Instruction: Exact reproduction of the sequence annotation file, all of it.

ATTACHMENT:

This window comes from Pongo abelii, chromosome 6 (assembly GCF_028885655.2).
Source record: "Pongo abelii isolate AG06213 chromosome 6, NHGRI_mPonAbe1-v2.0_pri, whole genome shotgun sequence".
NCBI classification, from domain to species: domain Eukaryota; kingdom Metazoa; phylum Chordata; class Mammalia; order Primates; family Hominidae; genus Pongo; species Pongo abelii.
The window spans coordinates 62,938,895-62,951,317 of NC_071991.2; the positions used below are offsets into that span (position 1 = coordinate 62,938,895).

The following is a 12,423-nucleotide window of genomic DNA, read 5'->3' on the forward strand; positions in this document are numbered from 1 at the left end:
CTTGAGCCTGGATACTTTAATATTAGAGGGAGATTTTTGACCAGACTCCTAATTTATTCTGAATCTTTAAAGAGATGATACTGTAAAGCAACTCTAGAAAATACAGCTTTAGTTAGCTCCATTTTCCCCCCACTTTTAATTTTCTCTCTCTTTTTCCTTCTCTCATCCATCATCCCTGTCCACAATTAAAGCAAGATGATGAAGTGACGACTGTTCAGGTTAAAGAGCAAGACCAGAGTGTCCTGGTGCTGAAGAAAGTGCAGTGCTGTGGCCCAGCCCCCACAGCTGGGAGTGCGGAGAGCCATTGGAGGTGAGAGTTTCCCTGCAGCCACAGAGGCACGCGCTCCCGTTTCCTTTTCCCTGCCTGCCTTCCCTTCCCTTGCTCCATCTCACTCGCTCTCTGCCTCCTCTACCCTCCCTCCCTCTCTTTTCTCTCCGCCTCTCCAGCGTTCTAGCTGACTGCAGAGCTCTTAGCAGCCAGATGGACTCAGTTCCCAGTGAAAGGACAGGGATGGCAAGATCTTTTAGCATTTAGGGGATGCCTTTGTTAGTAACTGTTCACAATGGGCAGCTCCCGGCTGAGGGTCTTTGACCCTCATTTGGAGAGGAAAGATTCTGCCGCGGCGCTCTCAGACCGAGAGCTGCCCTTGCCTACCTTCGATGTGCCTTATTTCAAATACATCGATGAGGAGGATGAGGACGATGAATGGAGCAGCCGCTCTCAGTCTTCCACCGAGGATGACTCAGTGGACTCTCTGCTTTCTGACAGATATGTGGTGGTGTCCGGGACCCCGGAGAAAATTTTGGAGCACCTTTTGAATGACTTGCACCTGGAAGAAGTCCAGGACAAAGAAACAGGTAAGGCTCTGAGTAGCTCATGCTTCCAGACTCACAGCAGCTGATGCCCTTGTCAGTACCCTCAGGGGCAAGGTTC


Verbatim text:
This window comes from Pongo abelii, chromosome 6 (assembly GCF_028885655.2).
Source record: "Pongo abelii isolate AG06213 chromosome 6, NHGRI_mPonAbe1-v2.0_pri, whole genome shotgun sequence".
NCBI classification, from domain to species: domain Eukaryota; kingdom Metazoa; phylum Chordata; class Mammalia; order Primates; family Hominidae; genus Pongo; species Pongo abelii.
The window spans coordinates 62,938,895-62,951,317 of NC_071991.2; the positions used below are offsets into that span (position 1 = coordinate 62,938,895).

The following is a 12,423-nucleotide window of genomic DNA, read 5'->3' on the forward strand; positions in this document are numbered from 1 at the left end:
CTTGAGCCTGGATACTTTAATATTAGAGGGAGATTTTTGACCAGACTCCTAATTTATTCTGAATCTTTAAAGAGATGATACTGTAAAGCAACTCTAGAAAATACAGCTTTAGTTAGCTCCATTTTCCCCCCACTTTTAATTTTCTCTCTCTTTTTCCTTCTCTCATCCATCATCCCTGTCCACAATTAAAGCAAGATGATGAAGTGACGACTGTTCAGGTTAAAGAGCAAGACCAGAGTGTCCTGGTGCTGAAGAAAGTGCAGTGCTGTGGCCCAGCCCCCACAGCTGGGAGTGCGGAGAGCCATTGGAGGTGAGAGTTTCCCTGCAGCCACAGAGGCACGCGCTCCCGTTTCCTTTTCCCTGCCTGCCTTCCCTTCCCTTGCTCCATCTCACTCGCTCTCTGCCTCCTCTACCCTCCCTCCCTCTCTTTTCTCTCCGCCTCTCCAGCGTTCTAGCTGACTGCAGAGCTCTTAGCAGCCAGATGGACTCAGTTCCCAGTGAAAGGACAGGGATGGCAAGATCTTTTAGCATTTAGGGGATGCCTTTGTTAGTAACTGTTCACAATGGGCAGCTCCCGGCTGAGGGTCTTTGACCCTCATTTGGAGAGGAAAGATTCTGCCGCGGCGCTCTCAGACCGAGAGCTGCCCTTGCCTACCTTCGATGTGCCTTATTTCAAATACATCGATGAGGAGGATGAGGACGATGAATGGAGCAGCCGCTCTCAGTCTTCCACCGAGGATGACTCAGTGGACTCTCTGCTTTCTGACAGATATGTGGTGGTGTCCGGGACCCCGGAGAAAATTTTGGAGCACCTTTTGAATGACTTGCACCTGGAAGAAGTCCAGGACAAAGAAACAGGTAAGGCTCTGAGTAGCTCATGCTTCCAGACTCACAGCAGCTGATGCCCTTGTCAGTACCCTCAGGGGCAAGGTTC